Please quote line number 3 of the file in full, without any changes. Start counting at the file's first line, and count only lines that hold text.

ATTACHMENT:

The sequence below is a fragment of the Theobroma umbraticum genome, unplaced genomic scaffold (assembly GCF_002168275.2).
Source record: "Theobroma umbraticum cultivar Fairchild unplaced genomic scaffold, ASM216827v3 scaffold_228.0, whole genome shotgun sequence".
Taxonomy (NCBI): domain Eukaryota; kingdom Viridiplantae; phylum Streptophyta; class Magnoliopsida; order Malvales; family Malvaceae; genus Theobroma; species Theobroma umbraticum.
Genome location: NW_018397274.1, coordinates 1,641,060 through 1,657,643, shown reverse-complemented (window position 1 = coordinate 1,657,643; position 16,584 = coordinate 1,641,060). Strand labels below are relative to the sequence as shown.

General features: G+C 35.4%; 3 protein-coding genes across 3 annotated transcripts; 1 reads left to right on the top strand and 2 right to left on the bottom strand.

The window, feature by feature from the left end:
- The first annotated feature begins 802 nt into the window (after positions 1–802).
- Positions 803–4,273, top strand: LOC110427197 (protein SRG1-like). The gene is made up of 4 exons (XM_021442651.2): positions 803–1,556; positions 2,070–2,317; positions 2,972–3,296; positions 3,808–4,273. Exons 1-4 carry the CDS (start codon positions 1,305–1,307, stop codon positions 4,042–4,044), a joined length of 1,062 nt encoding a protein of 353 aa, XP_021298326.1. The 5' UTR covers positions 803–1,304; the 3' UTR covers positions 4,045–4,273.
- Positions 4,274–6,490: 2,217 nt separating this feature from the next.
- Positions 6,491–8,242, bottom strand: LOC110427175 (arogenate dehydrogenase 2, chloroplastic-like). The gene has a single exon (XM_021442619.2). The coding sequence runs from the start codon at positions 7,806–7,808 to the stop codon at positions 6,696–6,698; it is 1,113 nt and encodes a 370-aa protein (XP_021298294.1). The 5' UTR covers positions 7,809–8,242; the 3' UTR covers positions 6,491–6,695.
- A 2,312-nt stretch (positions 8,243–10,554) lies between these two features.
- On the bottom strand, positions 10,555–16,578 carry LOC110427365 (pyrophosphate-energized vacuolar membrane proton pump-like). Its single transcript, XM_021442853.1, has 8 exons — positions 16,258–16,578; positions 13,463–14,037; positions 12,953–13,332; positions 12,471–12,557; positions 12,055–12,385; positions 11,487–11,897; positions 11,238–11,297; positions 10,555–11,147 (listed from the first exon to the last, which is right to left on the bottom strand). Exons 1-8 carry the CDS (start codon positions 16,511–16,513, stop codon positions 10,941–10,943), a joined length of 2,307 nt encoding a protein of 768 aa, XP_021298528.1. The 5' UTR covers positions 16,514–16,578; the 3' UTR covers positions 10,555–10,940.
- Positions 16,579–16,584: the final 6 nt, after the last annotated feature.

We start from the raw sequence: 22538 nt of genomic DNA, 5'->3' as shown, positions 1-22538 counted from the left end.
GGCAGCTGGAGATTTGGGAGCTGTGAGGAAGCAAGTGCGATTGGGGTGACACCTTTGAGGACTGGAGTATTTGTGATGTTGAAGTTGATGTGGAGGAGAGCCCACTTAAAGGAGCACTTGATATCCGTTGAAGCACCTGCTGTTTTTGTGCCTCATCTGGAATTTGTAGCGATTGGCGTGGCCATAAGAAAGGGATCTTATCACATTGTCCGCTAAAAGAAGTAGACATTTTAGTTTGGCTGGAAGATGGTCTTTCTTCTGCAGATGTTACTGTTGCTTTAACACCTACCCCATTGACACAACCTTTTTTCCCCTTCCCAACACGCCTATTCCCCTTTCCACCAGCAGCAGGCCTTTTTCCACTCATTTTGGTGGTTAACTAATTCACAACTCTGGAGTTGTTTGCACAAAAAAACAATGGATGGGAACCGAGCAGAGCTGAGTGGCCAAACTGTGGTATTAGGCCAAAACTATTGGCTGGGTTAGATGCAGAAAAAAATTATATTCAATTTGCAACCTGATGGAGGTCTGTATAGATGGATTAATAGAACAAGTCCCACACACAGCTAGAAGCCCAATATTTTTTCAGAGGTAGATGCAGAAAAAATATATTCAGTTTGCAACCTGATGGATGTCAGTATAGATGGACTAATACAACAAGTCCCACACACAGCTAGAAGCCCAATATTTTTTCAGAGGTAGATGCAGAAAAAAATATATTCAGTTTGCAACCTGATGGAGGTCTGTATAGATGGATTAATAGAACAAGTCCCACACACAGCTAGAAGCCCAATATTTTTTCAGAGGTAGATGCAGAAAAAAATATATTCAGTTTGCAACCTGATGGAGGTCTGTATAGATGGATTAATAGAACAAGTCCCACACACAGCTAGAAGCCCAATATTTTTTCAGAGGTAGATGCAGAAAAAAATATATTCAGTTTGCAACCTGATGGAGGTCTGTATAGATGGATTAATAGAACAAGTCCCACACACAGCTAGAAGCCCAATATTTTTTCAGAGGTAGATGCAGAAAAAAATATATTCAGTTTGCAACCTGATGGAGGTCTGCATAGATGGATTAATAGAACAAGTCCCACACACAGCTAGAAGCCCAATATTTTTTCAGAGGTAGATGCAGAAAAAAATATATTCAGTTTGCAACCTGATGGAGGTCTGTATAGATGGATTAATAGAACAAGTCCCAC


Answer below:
Taxonomy (NCBI): domain Eukaryota; kingdom Viridiplantae; phylum Streptophyta; class Magnoliopsida; order Malvales; family Malvaceae; genus Theobroma; species Theobroma umbraticum.